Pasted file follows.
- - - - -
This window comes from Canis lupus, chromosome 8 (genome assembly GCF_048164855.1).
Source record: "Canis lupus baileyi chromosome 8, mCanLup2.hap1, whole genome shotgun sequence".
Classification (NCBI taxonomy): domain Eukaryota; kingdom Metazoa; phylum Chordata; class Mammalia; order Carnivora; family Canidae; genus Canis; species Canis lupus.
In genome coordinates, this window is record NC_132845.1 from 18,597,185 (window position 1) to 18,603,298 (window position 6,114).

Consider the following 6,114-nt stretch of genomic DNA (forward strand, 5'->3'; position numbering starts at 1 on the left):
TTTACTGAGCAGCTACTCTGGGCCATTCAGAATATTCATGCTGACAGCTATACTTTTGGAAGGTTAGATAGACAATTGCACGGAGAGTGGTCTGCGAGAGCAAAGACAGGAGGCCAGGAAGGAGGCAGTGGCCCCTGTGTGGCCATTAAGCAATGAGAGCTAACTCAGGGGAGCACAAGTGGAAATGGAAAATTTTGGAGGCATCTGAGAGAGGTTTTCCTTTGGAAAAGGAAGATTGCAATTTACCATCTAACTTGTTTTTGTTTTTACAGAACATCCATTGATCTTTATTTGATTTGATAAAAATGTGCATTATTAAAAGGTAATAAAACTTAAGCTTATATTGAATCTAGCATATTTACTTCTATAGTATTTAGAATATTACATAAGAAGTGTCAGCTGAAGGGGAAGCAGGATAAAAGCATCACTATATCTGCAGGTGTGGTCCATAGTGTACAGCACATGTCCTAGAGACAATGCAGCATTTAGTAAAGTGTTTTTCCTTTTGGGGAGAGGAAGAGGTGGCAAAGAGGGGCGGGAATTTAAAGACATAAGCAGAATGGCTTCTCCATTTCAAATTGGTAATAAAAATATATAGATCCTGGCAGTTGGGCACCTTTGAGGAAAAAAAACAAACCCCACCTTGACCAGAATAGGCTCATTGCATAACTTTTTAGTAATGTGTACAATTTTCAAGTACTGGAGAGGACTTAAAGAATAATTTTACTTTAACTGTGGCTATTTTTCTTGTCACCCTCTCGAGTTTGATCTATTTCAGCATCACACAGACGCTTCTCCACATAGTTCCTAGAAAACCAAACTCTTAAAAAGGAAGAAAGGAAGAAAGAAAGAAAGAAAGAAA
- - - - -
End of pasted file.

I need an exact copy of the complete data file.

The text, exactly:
This window comes from Canis lupus, chromosome 8 (genome assembly GCF_048164855.1).
Source record: "Canis lupus baileyi chromosome 8, mCanLup2.hap1, whole genome shotgun sequence".
Classification (NCBI taxonomy): domain Eukaryota; kingdom Metazoa; phylum Chordata; class Mammalia; order Carnivora; family Canidae; genus Canis; species Canis lupus.
In genome coordinates, this window is record NC_132845.1 from 18,597,185 (window position 1) to 18,603,298 (window position 6,114).

Consider the following 6,114-nt stretch of genomic DNA (forward strand, 5'->3'; position numbering starts at 1 on the left):
TTTACTGAGCAGCTACTCTGGGCCATTCAGAATATTCATGCTGACAGCTATACTTTTGGAAGGTTAGATAGACAATTGCACGGAGAGTGGTCTGCGAGAGCAAAGACAGGAGGCCAGGAAGGAGGCAGTGGCCCCTGTGTGGCCATTAAGCAATGAGAGCTAACTCAGGGGAGCACAAGTGGAAATGGAAAATTTTGGAGGCATCTGAGAGAGGTTTTCCTTTGGAAAAGGAAGATTGCAATTTACCATCTAACTTGTTTTTGTTTTTACAGAACATCCATTGATCTTTATTTGATTTGATAAAAATGTGCATTATTAAAAGGTAATAAAACTTAAGCTTATATTGAATCTAGCATATTTACTTCTATAGTATTTAGAATATTACATAAGAAGTGTCAGCTGAAGGGGAAGCAGGATAAAAGCATCACTATATCTGCAGGTGTGGTCCATAGTGTACAGCACATGTCCTAGAGACAATGCAGCATTTAGTAAAGTGTTTTTCCTTTTGGGGAGAGGAAGAGGTGGCAAAGAGGGGCGGGAATTTAAAGACATAAGCAGAATGGCTTCTCCATTTCAAATTGGTAATAAAAATATATAGATCCTGGCAGTTGGGCACCTTTGAGGAAAAAAAACAAACCCCACCTTGACCAGAATAGGCTCATTGCATAACTTTTTAGTAATGTGTACAATTTTCAAGTACTGGAGAGGACTTAAAGAATAATTTTACTTTAACTGTGGCTATTTTTCTTGTCACCCTCTCGAGTTTGATCTATTTCAGCATCACACAGACGCTTCTCCACATAGTTCCTAGAAAACCAAACTCTTAAAAAGGAAGAAAGGAAGAAAGAAAGAAAGAAAGAAA